Ojaank IAS Academy

OJAANK IAS ACADEMY

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OJAANK IAS ACADEMY

National emergency, sanctions and lessons to be learned from it

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National Emergency was imposed on the country on June 25, 1975, 28 years after independence. The Indira Gandhi government had put the entire opposition in jail. Action was taken on 25000 people under MISA i.e. Internal Security Act. Apart from this, more than 1 lakh people were imprisoned without trial. This emergency was imposed on the country in the name of internal disturbance under Article 352. The Indira government imposed this emergency because on June 12, 1975, the Allahabad High Court in one of its decisions banned Indira Gandhi from contesting elections for the next six years. When Indira filed a petition in the Supreme Court against this decision, the Honorable Court denied her the right to vote.

In this way, when Indira was left with no way to save her power, she imposed a national emergency. Under this emergency, various fundamental rights granted to the public were suspended. Even the right to equality before the law provided under Article 14 and the right to life provided under Article 21 was suspended.

India was now transformed from a constitutional state into a police state. Now the government was running not under the constitution but under the orders of Indira. All the leaders of the opposition were arrested at the behest of the Indira government. Whoever raised his voice against Indira Sarkar would have been thrown in jail.

A kind of censorship was imposed on the media, the fourth pillar of democracy. Any newspaper that showed news against Indira or had such apprehension, her owner and editor would have been put in jail or the electricity of her institution would be cut off.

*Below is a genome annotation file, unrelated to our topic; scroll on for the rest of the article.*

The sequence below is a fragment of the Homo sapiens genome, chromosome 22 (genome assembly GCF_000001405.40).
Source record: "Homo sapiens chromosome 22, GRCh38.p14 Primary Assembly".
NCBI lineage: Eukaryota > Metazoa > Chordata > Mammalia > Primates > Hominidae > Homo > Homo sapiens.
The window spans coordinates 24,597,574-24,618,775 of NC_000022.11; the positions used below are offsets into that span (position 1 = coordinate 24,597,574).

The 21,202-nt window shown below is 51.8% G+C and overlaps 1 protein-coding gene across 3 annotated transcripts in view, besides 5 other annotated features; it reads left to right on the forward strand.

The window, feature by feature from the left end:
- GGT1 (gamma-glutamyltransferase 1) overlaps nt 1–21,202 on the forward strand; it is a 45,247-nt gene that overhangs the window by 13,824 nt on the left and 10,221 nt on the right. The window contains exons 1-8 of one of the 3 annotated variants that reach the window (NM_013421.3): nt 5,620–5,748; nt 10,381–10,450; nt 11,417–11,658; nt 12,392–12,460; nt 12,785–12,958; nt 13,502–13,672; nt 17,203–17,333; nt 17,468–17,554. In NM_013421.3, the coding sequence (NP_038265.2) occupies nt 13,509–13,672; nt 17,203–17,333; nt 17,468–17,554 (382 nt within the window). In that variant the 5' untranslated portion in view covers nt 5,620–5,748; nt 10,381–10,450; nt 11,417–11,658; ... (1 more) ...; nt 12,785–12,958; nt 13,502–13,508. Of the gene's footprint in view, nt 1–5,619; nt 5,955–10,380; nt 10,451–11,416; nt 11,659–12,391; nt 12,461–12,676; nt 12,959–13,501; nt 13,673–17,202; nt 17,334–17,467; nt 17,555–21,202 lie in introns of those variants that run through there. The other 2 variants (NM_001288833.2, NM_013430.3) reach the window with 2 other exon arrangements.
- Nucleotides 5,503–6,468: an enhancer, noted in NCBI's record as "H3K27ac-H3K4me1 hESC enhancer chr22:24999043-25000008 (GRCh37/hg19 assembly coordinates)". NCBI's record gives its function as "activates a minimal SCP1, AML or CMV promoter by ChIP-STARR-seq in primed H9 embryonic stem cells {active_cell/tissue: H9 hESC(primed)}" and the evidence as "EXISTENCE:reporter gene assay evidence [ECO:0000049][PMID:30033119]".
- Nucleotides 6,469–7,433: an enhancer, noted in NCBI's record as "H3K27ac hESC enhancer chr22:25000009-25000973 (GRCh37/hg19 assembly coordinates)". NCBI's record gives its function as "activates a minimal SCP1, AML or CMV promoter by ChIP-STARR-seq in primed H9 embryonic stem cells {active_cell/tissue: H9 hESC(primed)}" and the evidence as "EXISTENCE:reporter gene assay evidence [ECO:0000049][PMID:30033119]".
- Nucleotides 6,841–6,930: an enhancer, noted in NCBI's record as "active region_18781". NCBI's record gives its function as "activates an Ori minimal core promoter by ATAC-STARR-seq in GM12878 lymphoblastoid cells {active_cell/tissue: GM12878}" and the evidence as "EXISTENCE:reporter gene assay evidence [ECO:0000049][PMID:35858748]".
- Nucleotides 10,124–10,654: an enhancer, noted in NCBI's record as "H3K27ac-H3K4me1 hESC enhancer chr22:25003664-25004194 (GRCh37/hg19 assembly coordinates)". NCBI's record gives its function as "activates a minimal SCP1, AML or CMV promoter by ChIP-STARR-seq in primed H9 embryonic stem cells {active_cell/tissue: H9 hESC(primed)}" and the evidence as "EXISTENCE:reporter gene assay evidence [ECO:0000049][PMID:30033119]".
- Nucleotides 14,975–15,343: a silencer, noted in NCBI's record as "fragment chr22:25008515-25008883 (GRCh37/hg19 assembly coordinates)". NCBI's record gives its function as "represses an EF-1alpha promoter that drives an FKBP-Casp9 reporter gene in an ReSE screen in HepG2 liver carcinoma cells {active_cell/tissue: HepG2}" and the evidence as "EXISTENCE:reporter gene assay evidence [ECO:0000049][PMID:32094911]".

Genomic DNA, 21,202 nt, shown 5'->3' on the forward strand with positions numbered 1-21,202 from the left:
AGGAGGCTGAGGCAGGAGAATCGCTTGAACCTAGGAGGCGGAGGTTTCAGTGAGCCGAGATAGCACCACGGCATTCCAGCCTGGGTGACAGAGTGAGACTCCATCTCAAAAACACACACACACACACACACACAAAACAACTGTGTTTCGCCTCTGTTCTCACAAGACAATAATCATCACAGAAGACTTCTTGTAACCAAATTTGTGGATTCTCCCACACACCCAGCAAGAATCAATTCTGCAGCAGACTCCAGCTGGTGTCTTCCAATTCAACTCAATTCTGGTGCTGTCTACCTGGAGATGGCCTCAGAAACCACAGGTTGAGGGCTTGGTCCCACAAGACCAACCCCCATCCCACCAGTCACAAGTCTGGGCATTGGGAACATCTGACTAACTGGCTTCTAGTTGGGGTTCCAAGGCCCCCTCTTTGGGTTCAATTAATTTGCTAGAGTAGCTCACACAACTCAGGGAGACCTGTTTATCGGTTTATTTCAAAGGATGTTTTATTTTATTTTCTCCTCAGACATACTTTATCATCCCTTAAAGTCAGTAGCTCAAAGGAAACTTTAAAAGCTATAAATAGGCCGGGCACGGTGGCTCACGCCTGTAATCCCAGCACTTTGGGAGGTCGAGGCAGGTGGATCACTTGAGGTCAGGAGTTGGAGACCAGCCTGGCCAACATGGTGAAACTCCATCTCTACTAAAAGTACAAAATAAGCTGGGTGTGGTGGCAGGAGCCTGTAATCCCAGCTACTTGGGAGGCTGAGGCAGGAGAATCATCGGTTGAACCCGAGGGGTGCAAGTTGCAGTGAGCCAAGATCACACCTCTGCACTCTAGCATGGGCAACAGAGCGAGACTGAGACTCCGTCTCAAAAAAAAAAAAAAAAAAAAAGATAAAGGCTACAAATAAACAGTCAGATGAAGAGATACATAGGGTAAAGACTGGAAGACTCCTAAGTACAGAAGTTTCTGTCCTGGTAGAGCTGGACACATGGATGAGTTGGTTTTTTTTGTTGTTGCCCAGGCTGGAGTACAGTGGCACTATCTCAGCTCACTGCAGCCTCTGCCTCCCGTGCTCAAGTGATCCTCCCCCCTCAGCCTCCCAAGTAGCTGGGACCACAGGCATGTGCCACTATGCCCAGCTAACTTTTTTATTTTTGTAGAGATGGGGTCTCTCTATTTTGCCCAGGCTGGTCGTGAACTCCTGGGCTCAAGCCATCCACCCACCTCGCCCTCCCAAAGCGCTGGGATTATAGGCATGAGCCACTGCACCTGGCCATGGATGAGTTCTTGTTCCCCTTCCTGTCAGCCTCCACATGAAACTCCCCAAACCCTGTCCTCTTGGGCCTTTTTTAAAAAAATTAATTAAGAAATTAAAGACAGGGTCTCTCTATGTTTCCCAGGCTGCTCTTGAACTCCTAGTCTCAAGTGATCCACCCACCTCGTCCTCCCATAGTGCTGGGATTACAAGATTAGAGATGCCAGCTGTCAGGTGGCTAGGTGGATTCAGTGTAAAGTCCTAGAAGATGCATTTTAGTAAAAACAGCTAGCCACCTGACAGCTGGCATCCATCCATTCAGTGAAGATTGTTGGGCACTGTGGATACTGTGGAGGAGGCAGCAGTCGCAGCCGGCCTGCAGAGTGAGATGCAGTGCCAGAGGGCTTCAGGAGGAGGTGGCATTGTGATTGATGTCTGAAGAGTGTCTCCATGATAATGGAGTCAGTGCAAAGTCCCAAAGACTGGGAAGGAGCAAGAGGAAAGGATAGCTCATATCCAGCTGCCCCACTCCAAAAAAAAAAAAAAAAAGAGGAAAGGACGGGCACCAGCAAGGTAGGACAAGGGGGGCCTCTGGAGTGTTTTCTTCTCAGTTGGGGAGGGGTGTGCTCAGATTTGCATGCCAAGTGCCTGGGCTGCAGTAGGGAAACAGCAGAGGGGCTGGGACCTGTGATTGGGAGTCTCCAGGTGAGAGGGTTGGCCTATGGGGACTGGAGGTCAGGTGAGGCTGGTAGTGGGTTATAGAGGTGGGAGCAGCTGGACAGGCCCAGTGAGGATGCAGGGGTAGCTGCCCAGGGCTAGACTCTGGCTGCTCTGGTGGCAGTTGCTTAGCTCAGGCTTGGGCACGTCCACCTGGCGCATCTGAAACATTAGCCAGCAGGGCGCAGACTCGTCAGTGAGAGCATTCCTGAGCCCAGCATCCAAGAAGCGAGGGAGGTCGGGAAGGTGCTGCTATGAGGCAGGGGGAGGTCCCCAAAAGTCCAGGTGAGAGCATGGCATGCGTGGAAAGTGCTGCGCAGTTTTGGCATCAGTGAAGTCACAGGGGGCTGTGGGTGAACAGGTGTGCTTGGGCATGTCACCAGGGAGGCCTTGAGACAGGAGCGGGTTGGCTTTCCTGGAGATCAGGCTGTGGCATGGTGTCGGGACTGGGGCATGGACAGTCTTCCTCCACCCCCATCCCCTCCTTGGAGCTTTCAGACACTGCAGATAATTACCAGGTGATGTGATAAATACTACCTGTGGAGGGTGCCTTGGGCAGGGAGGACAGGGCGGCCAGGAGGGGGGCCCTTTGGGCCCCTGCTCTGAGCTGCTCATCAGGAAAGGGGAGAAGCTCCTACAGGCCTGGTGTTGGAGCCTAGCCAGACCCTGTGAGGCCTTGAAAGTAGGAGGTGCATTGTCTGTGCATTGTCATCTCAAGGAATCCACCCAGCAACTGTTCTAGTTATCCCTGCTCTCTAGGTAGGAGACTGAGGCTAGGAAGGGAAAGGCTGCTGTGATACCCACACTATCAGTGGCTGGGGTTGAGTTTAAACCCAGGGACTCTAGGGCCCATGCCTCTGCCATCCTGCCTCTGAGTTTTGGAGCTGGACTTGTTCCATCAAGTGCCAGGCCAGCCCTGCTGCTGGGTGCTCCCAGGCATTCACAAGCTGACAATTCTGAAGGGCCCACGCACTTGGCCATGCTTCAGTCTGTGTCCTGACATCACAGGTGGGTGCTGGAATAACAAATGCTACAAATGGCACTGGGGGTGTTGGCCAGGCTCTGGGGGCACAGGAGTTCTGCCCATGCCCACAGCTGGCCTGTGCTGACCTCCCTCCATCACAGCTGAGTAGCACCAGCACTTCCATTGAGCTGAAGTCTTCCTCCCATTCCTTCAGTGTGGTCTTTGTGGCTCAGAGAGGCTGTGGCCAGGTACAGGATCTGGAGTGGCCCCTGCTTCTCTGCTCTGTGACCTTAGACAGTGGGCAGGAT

The rule of law was over in the country. Anyone was being arrested on the ground that he could not obey the orders of the government. The government was easily passing any law of its own convenience and of its own thinking… Most of these laws passed without any debate did not represent the public interest in any way. This is the reason that when the new government was later formed under the Prime Ministerial leadership of Morarji Desai, he either repealed or amended most of these laws.

Along with this, elections were not held in the meantime, which is most important for a healthy democracy. In this way, this emergency throttled democracy in every way. This type of incident should not be repeated in a democracy. For this, the Indian system of governance will have to operate according to the basic spirit of the Constitution. The various pillars of democracy have to function within their jurisdiction under the principle of separation of power. Apart from this, the fairness of the media, air freedom will also have to be maintained so that Indian democracy continues to flow with this vitality.


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